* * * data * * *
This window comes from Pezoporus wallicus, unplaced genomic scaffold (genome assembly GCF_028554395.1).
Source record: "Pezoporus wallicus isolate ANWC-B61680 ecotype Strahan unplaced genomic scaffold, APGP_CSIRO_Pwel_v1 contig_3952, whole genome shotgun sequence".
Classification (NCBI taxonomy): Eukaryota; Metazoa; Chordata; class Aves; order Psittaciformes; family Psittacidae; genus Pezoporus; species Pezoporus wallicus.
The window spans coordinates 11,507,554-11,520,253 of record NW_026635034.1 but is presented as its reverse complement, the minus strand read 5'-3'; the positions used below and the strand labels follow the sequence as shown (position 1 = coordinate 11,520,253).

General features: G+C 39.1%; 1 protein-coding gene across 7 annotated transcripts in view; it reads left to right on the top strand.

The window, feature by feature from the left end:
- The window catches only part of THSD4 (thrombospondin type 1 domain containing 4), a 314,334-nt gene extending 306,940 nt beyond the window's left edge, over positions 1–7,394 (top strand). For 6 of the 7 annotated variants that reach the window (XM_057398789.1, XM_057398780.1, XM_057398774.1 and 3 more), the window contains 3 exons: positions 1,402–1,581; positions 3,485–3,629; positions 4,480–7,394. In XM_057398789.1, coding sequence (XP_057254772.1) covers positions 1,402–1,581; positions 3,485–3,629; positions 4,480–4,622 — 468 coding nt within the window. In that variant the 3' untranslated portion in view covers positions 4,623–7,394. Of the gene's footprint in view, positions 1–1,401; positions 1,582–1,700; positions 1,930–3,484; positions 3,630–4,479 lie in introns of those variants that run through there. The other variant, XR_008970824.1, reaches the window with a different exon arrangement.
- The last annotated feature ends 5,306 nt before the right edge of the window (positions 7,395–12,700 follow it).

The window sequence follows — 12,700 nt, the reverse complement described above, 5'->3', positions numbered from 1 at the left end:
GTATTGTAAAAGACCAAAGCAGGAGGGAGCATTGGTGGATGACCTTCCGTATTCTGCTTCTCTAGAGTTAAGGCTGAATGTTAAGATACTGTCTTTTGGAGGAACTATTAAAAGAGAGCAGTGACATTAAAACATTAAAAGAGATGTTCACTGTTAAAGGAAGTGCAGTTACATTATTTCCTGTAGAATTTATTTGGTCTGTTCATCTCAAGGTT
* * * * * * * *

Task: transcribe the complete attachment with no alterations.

This window comes from Pezoporus wallicus, unplaced genomic scaffold (genome assembly GCF_028554395.1).
Source record: "Pezoporus wallicus isolate ANWC-B61680 ecotype Strahan unplaced genomic scaffold, APGP_CSIRO_Pwel_v1 contig_3952, whole genome shotgun sequence".
Classification (NCBI taxonomy): Eukaryota; Metazoa; Chordata; class Aves; order Psittaciformes; family Psittacidae; genus Pezoporus; species Pezoporus wallicus.
The window spans coordinates 11,507,554-11,520,253 of record NW_026635034.1 but is presented as its reverse complement, the minus strand read 5'-3'; the positions used below and the strand labels follow the sequence as shown (position 1 = coordinate 11,520,253).

General features: G+C 39.1%; 1 protein-coding gene across 7 annotated transcripts in view; it reads left to right on the top strand.

The window, feature by feature from the left end:
- The window catches only part of THSD4 (thrombospondin type 1 domain containing 4), a 314,334-nt gene extending 306,940 nt beyond the window's left edge, over positions 1–7,394 (top strand). For 6 of the 7 annotated variants that reach the window (XM_057398789.1, XM_057398780.1, XM_057398774.1 and 3 more), the window contains 3 exons: positions 1,402–1,581; positions 3,485–3,629; positions 4,480–7,394. In XM_057398789.1, coding sequence (XP_057254772.1) covers positions 1,402–1,581; positions 3,485–3,629; positions 4,480–4,622 — 468 coding nt within the window. In that variant the 3' untranslated portion in view covers positions 4,623–7,394. Of the gene's footprint in view, positions 1–1,401; positions 1,582–1,700; positions 1,930–3,484; positions 3,630–4,479 lie in introns of those variants that run through there. The other variant, XR_008970824.1, reaches the window with a different exon arrangement.
- The last annotated feature ends 5,306 nt before the right edge of the window (positions 7,395–12,700 follow it).

The window sequence follows — 12,700 nt, the reverse complement described above, 5'->3', positions numbered from 1 at the left end:
GTATTGTAAAAGACCAAAGCAGGAGGGAGCATTGGTGGATGACCTTCCGTATTCTGCTTCTCTAGAGTTAAGGCTGAATGTTAAGATACTGTCTTTTGGAGGAACTATTAAAAGAGAGCAGTGACATTAAAACATTAAAAGAGATGTTCACTGTTAAAGGAAGTGCAGTTACATTATTTCCTGTAGAATTTATTTGGTCTGTTCATCTCAAGGTT